To increase transparency, PeerJ operates a system of 'optional signed reviews and history'. This takes two forms: (1) peer reviewers are encouraged, but not required, to provide their names (if they do so, then their profile page records the articles they have reviewed), and (2) authors are given the option of reproducing their entire peer review history alongside their published article (in which case the complete peer review process is provided, including revisions, rebuttal letters and editor decision letters).
The additional information is valuable to the reader and addresses all my concerns. I look forward to seeing this interesting report in publication.
Thank you for considering PeerJ for the publication of your work. As you can see from the appended reviewer comments a number of sharp criticsms have been made during the review process which need to be addressed. We think your paper is interesting and could be reconsidered after substantial revision and hope you will be able to submit a revised manuscript addressing the criticisms that have been made.
Title: Suggest to mention in the title that the population studied were Korean veterans of the Vietnam War, rather than simply middle-aged Korean men, as this would make the article clearly of more interest to a more specific audience.
Abstract: clearly articulated and succinct
Introduction: well written and summarizes what is already known
Methods: recommend a review by a statistician
Results and Tables and Figures: clearly labeled and easy to interpret. I recommend a review by a statistician
Conclusion: see below comments under 'Validity of the findings'
1. Longitudinal observational cohort study with large sample size and high rates of participation. However, the self reported measures (BDI) were only measured at one time point (baseline).
2. Selected military-based population - high risk subjects for mental health problems.
3. Subject inclusion and recruitment seem appropriate for this type of study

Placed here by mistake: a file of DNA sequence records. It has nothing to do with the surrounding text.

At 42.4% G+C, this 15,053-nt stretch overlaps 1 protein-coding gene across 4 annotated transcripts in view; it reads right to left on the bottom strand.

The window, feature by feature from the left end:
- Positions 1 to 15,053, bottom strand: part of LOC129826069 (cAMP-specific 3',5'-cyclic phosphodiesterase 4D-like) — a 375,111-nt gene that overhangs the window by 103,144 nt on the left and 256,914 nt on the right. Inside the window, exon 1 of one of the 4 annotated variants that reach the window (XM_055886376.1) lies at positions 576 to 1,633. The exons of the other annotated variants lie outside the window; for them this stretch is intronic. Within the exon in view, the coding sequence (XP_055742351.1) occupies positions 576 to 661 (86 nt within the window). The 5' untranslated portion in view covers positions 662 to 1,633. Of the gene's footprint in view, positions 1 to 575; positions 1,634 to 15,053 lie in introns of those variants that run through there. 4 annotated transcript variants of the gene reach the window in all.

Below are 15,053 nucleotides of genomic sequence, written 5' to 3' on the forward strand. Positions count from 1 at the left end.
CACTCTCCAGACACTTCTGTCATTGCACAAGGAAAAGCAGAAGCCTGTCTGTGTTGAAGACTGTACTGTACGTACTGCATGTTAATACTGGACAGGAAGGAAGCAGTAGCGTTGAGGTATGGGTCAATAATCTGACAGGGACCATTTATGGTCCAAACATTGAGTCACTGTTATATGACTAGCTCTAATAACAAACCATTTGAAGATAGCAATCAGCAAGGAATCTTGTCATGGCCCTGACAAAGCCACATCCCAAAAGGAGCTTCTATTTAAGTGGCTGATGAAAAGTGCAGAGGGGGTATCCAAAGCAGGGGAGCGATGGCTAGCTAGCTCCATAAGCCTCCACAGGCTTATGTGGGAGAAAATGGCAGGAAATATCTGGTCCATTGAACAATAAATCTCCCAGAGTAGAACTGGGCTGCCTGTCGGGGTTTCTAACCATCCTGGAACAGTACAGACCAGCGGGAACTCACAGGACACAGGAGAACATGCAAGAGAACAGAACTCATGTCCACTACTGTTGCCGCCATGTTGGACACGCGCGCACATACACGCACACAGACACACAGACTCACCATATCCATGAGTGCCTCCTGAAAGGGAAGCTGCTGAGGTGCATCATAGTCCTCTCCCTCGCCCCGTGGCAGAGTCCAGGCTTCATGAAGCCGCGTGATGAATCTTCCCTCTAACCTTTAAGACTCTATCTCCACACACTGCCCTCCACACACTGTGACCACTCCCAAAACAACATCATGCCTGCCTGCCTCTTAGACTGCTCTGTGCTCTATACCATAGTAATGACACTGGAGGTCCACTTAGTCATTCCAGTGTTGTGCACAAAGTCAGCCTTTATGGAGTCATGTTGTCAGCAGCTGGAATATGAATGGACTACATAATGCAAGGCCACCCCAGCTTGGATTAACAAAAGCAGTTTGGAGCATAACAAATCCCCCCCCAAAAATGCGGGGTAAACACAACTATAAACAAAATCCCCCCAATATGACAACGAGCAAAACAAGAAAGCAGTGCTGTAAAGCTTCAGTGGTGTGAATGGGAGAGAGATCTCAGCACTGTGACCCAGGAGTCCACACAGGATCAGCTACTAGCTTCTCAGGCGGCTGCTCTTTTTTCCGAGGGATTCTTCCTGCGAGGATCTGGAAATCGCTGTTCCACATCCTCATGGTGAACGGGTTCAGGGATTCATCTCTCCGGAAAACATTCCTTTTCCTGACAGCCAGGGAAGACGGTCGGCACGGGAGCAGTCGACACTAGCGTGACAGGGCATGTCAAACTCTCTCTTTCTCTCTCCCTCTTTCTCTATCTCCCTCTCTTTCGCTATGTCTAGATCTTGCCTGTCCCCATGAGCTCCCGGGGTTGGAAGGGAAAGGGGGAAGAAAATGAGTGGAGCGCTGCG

Depressive disorders are nowadays considered chronic conditions which run a remitting and relapsing or sometimes persistently chronic course, and the biggest risk of suffering from current depressive symptoms, is a past history of having had a depressive disorder. Suicidal ideation is one of the symptoms of severe depression, so it is not surprising that there is a strong association between severity of depressive symptoms in the past and subsequent suicide.
One of the merits of this study was the large study sample size, who were followed longitudinally for 7.5 years, to examine the naturalistic outcomes for depressive symptoms.
The authors claim that the BDI can be used as a suicide screening tool needs to be better justified. I am not sure you can claim that the BDI a screening instrument for suicide based on an association between a positive BDI score and subsequent death from suicide which may have occurred years later. EG It is possible that if the BDI had been administered in the month before the suicide occurred, that the BDI score may have been negative. I think it is fairer to say that there is a strong association between a positive BDI and subsequent suicide, and at best the BDI can be used for future risk stratification.